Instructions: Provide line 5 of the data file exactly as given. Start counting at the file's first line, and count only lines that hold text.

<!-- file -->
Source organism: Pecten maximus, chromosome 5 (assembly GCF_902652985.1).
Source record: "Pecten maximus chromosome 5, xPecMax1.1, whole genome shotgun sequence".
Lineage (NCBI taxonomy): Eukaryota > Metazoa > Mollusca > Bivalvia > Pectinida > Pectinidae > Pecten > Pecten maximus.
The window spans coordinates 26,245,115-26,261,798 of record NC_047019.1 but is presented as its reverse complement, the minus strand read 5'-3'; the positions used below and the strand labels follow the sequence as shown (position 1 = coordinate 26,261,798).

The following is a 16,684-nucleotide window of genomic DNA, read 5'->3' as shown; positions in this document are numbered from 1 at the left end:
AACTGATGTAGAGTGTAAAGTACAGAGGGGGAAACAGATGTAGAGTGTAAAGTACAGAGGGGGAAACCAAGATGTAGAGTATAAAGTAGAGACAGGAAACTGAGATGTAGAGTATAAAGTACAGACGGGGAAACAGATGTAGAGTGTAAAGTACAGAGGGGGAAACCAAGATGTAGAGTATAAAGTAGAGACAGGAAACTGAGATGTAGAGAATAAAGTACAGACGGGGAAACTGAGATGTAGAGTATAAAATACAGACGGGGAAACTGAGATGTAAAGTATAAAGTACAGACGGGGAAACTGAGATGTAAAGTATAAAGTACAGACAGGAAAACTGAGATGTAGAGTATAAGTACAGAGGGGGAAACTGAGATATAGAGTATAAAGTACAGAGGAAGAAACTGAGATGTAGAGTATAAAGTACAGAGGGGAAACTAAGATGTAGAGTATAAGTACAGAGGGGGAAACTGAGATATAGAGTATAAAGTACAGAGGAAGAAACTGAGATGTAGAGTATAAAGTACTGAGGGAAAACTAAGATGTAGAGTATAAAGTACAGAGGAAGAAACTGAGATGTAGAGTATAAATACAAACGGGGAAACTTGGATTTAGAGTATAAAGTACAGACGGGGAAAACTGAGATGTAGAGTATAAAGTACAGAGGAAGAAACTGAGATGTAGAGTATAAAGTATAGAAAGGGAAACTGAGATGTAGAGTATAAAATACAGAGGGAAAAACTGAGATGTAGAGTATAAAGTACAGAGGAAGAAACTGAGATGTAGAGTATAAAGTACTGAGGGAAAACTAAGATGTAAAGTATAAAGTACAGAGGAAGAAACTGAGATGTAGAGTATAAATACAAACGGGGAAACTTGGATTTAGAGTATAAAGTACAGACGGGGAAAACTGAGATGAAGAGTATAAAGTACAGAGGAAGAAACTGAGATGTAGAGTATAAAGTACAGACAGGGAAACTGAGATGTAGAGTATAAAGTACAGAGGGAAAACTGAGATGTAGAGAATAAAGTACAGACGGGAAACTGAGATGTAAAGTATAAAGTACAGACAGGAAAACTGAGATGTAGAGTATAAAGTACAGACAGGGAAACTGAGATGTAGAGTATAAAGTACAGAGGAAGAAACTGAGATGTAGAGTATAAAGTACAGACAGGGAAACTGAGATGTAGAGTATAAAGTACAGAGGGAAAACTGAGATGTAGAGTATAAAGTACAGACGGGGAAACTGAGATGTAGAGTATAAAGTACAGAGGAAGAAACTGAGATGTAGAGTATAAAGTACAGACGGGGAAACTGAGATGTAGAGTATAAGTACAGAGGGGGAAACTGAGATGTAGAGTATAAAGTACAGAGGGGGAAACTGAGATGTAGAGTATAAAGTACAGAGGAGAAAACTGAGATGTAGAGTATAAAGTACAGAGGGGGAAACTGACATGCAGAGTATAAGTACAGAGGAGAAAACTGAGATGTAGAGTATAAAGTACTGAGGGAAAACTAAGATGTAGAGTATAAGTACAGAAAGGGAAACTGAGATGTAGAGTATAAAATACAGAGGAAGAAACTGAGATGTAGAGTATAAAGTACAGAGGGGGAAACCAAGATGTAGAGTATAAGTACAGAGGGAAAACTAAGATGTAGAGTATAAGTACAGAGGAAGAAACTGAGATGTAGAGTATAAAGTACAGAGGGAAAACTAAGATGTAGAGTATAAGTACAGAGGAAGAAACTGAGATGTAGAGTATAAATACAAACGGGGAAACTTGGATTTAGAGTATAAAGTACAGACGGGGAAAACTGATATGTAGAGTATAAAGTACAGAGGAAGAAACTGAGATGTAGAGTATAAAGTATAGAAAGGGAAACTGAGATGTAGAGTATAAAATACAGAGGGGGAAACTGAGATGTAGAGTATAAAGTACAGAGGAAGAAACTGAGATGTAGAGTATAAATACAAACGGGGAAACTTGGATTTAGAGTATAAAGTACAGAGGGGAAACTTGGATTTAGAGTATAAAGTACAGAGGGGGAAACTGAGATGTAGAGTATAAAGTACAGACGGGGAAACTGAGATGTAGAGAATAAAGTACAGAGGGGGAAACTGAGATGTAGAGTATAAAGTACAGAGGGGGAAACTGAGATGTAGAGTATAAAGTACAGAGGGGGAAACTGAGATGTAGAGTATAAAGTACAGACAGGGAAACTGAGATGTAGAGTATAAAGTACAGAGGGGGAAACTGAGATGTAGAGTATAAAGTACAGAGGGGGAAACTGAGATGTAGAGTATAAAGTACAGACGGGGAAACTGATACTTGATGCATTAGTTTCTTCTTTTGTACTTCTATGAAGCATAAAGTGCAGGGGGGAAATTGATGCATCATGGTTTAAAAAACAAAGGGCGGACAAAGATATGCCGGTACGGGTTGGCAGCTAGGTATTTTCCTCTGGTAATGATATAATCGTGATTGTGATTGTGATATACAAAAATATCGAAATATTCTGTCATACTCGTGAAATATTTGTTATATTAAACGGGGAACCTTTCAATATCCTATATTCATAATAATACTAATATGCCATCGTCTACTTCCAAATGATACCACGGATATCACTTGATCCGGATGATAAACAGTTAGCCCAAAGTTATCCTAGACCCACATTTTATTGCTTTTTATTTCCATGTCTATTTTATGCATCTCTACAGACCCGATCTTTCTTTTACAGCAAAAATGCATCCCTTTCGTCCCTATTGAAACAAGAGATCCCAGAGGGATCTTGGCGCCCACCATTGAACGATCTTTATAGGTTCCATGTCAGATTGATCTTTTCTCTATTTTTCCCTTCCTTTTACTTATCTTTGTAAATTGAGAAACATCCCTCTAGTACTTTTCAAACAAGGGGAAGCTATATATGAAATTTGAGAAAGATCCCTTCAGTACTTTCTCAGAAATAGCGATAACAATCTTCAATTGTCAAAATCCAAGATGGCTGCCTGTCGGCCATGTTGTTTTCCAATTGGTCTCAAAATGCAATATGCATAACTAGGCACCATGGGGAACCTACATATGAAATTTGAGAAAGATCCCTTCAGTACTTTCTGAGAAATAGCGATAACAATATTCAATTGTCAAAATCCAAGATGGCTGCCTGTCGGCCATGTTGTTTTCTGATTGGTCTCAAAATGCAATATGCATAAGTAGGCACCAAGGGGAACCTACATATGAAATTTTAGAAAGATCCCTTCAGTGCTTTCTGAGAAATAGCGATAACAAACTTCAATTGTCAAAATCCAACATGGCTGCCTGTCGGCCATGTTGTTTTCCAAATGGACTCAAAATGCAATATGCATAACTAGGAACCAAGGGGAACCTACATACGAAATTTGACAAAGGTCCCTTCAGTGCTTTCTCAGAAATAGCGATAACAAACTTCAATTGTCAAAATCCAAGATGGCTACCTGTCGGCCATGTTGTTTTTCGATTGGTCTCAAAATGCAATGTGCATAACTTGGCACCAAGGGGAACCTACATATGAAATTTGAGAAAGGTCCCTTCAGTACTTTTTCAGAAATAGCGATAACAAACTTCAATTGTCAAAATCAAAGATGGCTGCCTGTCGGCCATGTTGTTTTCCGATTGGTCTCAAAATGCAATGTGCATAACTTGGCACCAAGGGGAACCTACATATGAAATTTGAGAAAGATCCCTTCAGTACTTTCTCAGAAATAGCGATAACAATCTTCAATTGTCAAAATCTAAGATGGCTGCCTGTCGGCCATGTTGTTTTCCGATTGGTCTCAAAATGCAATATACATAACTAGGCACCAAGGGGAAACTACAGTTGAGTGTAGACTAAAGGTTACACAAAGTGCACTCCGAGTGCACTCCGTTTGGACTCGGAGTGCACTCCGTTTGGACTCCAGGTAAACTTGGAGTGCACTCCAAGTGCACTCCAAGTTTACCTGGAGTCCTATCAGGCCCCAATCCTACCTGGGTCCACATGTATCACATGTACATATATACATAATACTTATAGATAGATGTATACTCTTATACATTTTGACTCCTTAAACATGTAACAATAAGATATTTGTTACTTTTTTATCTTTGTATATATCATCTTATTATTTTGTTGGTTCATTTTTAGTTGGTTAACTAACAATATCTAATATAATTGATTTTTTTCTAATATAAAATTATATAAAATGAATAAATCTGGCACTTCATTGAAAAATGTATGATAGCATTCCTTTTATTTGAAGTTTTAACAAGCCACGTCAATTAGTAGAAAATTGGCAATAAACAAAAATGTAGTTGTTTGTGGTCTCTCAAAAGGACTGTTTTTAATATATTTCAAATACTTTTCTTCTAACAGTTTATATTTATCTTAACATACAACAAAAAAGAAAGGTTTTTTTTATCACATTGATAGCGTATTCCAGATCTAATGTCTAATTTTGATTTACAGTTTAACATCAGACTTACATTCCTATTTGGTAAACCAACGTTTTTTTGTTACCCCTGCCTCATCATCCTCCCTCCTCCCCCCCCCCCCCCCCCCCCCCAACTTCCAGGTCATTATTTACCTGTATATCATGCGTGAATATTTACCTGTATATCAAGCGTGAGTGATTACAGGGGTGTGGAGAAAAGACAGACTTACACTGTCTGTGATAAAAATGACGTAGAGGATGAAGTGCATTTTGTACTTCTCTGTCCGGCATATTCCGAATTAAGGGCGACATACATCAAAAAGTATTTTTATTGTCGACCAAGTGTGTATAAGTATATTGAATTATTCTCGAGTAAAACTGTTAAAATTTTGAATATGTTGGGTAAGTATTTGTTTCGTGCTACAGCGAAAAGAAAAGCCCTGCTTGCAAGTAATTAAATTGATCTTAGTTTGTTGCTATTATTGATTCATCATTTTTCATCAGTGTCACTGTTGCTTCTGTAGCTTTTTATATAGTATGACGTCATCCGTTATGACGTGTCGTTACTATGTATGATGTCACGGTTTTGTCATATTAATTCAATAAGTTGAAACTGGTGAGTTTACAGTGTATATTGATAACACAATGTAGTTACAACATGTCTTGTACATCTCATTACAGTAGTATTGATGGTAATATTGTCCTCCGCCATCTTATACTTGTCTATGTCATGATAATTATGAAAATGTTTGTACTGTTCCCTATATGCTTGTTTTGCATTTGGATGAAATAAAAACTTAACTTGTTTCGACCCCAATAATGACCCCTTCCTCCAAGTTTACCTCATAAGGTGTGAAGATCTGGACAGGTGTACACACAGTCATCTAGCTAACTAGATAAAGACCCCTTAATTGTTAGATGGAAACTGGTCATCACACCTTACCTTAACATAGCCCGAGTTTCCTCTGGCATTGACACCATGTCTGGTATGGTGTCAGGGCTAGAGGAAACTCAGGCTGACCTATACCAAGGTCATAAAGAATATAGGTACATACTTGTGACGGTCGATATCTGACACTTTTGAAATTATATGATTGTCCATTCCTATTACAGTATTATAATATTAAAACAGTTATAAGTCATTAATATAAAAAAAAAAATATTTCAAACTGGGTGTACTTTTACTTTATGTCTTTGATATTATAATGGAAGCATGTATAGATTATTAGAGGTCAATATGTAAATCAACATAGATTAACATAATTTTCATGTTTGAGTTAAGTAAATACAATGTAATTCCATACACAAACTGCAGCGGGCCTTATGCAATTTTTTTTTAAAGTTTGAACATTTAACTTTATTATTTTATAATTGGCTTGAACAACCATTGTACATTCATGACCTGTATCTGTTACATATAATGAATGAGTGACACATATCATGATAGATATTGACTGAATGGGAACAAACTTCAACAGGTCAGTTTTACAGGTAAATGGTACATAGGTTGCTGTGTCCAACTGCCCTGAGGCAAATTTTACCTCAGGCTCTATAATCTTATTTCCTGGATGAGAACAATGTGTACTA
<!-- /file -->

The following is a 16,684-nucleotide window of genomic DNA, read 5'->3' as shown; positions in this document are numbered from 1 at the left end: